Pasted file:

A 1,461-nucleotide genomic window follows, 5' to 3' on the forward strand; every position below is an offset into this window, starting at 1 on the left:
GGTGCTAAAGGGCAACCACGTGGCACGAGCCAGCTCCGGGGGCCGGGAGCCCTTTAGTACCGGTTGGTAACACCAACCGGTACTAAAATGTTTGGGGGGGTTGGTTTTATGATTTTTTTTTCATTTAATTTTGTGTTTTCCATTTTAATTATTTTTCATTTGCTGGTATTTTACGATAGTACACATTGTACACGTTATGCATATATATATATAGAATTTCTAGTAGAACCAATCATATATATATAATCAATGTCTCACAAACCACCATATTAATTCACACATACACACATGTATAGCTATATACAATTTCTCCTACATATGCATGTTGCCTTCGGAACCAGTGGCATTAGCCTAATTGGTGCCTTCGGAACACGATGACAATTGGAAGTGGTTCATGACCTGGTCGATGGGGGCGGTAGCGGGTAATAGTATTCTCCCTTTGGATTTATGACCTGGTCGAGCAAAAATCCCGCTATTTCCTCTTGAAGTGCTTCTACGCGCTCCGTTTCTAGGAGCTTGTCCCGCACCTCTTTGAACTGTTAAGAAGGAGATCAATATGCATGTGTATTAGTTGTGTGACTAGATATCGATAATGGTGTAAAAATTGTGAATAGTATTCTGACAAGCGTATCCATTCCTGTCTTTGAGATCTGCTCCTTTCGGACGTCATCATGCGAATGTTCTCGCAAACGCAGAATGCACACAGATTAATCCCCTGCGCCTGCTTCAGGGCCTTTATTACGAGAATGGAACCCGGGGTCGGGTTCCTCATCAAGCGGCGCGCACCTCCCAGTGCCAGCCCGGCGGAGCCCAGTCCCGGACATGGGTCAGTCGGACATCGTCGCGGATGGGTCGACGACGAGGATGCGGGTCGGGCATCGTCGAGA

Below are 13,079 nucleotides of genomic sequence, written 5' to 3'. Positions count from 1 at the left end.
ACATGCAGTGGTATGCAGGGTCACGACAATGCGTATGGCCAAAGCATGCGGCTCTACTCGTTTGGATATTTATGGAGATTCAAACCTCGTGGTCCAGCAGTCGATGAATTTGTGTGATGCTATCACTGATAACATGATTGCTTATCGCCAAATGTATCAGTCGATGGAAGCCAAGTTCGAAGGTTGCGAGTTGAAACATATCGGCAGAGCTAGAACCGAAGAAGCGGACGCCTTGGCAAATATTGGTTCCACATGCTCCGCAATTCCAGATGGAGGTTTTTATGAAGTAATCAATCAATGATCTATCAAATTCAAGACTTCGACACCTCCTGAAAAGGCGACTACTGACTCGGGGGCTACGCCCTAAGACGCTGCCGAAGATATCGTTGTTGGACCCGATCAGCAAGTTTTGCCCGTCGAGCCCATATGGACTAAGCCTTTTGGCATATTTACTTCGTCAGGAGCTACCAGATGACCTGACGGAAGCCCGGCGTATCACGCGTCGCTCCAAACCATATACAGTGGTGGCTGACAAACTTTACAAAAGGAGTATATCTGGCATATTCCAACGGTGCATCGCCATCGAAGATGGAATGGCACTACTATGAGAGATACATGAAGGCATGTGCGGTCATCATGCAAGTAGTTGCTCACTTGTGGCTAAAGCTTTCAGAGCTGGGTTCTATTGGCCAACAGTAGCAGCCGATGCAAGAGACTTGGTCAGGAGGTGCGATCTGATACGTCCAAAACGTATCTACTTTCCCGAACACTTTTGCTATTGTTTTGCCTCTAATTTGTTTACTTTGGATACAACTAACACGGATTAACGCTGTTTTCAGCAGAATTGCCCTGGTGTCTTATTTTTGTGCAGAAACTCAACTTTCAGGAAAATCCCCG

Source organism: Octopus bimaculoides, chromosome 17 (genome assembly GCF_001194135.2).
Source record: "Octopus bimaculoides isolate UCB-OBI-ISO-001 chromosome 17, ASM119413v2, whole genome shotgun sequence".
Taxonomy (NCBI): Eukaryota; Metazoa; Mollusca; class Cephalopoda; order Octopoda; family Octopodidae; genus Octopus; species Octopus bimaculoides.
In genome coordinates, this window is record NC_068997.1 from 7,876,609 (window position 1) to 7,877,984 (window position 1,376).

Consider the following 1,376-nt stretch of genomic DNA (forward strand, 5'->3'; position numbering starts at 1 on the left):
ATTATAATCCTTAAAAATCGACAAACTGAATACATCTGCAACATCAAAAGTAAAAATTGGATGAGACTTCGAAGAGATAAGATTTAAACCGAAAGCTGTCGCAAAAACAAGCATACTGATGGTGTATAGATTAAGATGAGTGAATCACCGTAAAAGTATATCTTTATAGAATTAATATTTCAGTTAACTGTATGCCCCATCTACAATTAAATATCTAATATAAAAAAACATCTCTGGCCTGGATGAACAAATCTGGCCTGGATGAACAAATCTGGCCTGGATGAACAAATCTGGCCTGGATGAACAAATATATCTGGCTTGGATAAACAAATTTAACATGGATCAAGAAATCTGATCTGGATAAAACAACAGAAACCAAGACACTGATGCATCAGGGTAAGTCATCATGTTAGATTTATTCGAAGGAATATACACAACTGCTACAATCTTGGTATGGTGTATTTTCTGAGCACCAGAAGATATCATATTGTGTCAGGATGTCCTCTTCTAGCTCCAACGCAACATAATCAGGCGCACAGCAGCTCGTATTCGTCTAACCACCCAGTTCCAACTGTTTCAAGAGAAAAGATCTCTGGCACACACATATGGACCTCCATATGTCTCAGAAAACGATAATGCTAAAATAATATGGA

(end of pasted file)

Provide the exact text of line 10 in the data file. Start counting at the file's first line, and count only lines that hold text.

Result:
ATTATAATCCTTAAAAATCGACAAACTGAATACATCTGCAACATCAAAAGTAAAAATTGGATGAGACTTCGAAGAGATAAGATTTAAACCGAAAGCTGTCGCAAAAACAAGCATACTGATGGTGTATAGATTAAGATGAGTGAATCACCGTAAAAGTATATCTTTATAGAATTAATATTTCAGTTAACTGTATGCCCCATCTACAATTAAATATCTAATATAAAAAAACATCTCTGGCCTGGATGAACAAATCTGGCCTGGATGAACAAATCTGGCCTGGATGAACAAATCTGGCCTGGATGAACAAATATATCTGGCTTGGATAAACAAATTTAACATGGATCAAGAAATCTGATCTGGATAAAACAACAGAAACCAAGACACTGATGCATCAGGGTAAGTCATCATGTTAGATTTATTCGAAGGAATATACACAACTGCTACAATCTTGGTATGGTGTATTTTCTGAGCACCAGAAGATATCATATTGTGTCAGGATGTCCTCTTCTAGCTCCAACGCAACATAATCAGGCGCACAGCAGCTCGTATTCGTCTAACCACCCAGTTCCAACTGTTTCAAGAGAAAAGATCTCTGGCACACACATATGGACCTCCATATGTCTCAGAAAACGATAATGCTAAAATAATATGGA